Cyberhawk says it has seen an uptick in the use of such drones in the construction industry. Their low cost and ease of handling has made work more efficient for the engineers, architects and builders across the UK.

“What would have happened traditionally is the surveyor would have gone to the remote location with their GPS equipment and they would walk 20 metres, stop, put the staff in the ground, press a button to measure the height and location of the land, and go up and down the landscape in a grid pattern,” says Fleming. “Now, rather than them spending two weeks traipsing all over that land, we can fly a drone over instead and create a photorealistic model.”

Advances such as these are likely to have major implications for the cost of building work. As it stands, around 80 per cent of construction projects run over schedule, and 20 per cent are over budget.

According to figures from PricewaterhouseCoopers, drones could save the UK construction industry £3.5 billion (NZ$6.84 billion) by 2030, making surveying 400 times faster and allowing data from the sites to be shared with stakeholders with ease.

A large part of the potential savings boil down to drones’ capacity to map large areas of land, or buildings themselves. Fairhurst Estates, for example, a chartered surveying company which started using drones more than four years ago, says they allowed it to scale buildings without actually having to get on top of them.

“It was a bit random when we decided to get a licence,” Jonathan Hyde, a surveyor at the company, says. “At the time, most of the people were using drones for photography whereas we wanted to use them to be able to access buildings.”

Historically, for large properties, Fairhurst would have had to either scaffold the place or use a cherry picker – an access platform – to be able to see its condition. But, with a drone, it “basically allowed us to see all the levels of the building from ground level,” Hyde says.

Aside from making the whole surveying process significantly less time consuming, advocates say there is another major benefit: safety.

“These are places where if something goes wrong, you might die. It’s as simple as that,” Cyberhawk’s Fleming says. By putting drones in places where workers would previously have had to go, companies can “keep people out of very dangerous environments”.

In the future, drones could also be used to put together buildings. ETH Zürich’s Institute for Dynamic Systems and Control, for instance, has pioneered research on the potential of drones to build towers. In one study, the researchers created a 20ft tall tower constructed from 1,500 “bricks” using a fleet of drones.

With these benefits, you would think construction companies would be piling into the drone space, investing in their own products, deploying them across their sites.

But, of course, it isn’t as simple as that – there are significant barriers to entry. For one thing, regulation in the space is increasingly difficult to navigate.

From the beginning of December, drone users have been at risk of facing £1,000 in fines if they fly their device without passing an online theory test or registering as an operator.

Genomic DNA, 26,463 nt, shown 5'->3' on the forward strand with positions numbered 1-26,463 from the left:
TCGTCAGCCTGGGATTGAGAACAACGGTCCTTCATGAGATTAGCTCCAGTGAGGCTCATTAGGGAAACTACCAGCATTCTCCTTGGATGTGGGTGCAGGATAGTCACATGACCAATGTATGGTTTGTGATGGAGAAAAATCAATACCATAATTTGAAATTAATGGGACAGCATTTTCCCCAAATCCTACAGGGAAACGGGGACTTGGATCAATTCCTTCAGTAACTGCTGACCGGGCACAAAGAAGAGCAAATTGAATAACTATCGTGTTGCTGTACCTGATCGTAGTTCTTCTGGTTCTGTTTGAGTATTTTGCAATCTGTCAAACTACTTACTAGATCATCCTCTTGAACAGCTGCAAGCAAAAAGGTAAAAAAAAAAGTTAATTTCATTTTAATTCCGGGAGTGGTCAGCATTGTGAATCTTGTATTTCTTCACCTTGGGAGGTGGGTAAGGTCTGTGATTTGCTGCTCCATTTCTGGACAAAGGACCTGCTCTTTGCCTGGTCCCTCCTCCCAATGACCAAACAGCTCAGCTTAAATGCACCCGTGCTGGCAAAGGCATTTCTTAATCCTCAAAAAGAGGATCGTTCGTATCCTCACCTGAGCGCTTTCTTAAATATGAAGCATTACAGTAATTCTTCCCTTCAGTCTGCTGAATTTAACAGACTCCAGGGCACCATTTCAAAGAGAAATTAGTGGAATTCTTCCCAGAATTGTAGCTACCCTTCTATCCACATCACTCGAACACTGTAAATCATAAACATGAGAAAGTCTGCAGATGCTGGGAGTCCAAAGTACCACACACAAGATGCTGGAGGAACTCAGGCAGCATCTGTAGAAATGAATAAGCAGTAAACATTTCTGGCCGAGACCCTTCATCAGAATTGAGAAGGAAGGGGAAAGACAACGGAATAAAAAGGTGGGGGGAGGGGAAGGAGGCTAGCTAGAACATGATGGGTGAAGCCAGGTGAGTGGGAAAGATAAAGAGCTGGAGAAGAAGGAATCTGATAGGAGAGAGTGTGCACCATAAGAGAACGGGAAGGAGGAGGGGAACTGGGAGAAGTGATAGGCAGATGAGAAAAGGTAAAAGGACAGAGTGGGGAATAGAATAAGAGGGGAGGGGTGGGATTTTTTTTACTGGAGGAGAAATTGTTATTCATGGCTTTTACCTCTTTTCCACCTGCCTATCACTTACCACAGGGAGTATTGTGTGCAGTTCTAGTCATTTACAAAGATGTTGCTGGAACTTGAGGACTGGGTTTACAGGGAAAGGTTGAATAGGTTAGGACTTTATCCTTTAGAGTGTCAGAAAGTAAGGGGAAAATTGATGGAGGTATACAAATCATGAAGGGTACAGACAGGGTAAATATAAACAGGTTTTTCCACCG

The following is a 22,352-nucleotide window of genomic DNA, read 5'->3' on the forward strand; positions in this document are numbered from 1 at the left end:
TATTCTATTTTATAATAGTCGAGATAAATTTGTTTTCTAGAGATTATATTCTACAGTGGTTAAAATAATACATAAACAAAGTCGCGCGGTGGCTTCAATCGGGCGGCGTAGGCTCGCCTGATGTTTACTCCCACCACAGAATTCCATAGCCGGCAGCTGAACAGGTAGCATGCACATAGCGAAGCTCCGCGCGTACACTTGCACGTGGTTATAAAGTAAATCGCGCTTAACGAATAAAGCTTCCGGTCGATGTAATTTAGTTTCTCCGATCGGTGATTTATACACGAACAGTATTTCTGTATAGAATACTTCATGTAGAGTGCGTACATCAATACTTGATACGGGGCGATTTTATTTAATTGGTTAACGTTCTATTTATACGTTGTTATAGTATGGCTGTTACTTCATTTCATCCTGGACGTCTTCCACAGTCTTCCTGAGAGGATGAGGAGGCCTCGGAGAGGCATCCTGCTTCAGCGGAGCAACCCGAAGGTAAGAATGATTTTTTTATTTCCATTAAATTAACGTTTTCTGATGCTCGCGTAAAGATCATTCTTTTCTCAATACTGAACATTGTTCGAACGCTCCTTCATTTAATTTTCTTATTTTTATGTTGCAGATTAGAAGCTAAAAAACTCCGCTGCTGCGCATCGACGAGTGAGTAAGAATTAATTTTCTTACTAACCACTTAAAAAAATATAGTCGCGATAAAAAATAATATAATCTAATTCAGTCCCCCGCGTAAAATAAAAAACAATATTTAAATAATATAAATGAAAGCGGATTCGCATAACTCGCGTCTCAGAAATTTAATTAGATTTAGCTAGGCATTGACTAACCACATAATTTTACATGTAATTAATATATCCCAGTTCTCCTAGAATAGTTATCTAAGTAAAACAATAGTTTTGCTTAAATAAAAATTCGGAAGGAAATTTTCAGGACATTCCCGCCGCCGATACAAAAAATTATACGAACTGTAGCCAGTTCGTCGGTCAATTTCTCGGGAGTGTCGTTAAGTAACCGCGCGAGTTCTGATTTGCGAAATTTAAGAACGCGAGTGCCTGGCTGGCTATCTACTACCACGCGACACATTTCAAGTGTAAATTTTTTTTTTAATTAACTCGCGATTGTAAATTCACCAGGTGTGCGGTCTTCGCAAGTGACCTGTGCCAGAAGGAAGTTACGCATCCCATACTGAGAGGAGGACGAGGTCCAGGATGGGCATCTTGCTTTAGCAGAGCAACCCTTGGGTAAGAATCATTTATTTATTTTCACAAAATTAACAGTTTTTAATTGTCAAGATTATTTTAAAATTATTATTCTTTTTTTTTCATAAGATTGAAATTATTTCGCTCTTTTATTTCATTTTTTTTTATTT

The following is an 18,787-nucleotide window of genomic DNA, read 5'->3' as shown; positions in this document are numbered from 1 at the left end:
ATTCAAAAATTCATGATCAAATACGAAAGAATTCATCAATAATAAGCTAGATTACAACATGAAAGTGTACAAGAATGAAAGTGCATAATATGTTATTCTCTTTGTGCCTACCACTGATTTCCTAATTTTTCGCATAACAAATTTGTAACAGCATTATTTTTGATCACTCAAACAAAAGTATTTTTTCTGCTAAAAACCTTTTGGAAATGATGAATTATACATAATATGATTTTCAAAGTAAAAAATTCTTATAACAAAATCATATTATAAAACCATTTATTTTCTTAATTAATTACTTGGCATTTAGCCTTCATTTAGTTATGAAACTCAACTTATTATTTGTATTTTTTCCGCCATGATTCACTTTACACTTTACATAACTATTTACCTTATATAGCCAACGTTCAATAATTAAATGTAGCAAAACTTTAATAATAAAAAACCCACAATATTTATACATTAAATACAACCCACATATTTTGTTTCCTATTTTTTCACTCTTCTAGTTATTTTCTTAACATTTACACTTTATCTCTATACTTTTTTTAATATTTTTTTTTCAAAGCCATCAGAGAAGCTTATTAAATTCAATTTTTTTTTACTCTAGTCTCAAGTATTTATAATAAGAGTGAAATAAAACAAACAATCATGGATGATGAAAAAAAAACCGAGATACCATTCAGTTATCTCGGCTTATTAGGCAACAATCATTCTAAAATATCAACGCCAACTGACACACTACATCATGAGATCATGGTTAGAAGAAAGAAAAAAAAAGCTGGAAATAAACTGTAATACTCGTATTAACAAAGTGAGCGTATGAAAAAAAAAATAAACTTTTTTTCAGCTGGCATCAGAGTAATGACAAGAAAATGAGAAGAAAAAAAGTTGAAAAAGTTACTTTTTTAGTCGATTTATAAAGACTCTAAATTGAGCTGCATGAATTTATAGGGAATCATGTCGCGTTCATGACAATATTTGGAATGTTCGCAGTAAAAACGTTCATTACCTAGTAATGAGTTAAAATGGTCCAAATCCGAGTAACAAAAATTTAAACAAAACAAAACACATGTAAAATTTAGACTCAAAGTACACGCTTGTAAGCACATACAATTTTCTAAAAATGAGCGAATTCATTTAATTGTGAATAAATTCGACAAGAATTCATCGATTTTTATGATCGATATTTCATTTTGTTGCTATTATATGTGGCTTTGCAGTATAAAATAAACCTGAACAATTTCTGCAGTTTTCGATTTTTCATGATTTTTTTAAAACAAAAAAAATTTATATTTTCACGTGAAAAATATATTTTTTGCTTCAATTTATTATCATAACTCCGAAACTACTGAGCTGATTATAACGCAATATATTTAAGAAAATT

For an industry where margins are already painfully tight, there are some concerns that this will put smaller businesses off investing. Even now, when it appears companies are starting to adopt drones, “the hype is greater than the numbers on the ground,” says Tony Shooter, who chairs COMIT Projects’s drone community, whose members include Balfour Beatty, Kier and Costain.

On paper, there are 5,500 companies registered at the CAA to fly drones commercially, but the majority are thought to have between one and five employees.

The biggest Tier One construction companies, meanwhile, “have less than 20 in-house pilots,” Shooter says.

Drones could save construction companies money in the future. Photo / Getty Images

Try to convince smaller businesses to spend, and they may be less than receptive. In construction, you’re looking at 2 per cent profit, Shooter says. “You think of all the things that can go wrong at a construction project – you only have to watch Grand Designs one week and you can see the amount of variables you have to take on board is very difficult.

“It’s easy to fall back on tried and tested methodologies. If you’re an early adopter, you get burnt and there isn’t enough money there to do that.”

There are added risks as well; accidents do happen. Filings from the Air Accidents Investigation Branch last year revealed one drone owner flew his aircraft into a crane “because of a lack of perspective” and, speaking to The Telegraph, a roof specialist, who had advertised his drone services through online listings, said his had “crashed and I didn’t buy another one”.

With all these factors, there is the possibility that building companies may be put off adopting the technology, even with all the added benefits down the line. After all, much of their work is done on a project-by-project basis, making the initial costs hard to swallow, and flying a drone comes with risk.

One way or another, though, the construction industry may not be able to hold off investing in technology for too much longer. If history is anything to go by, companies which resist digitisation will soon be replaced by others which use technology to deliver projects on time and on budget.

The use of drones in construction may be a cottage industry now – but chances are it’s just a matter of time until it takes off.

Written by: Hannah Boland for the Telegraph– Telegraph Media Group at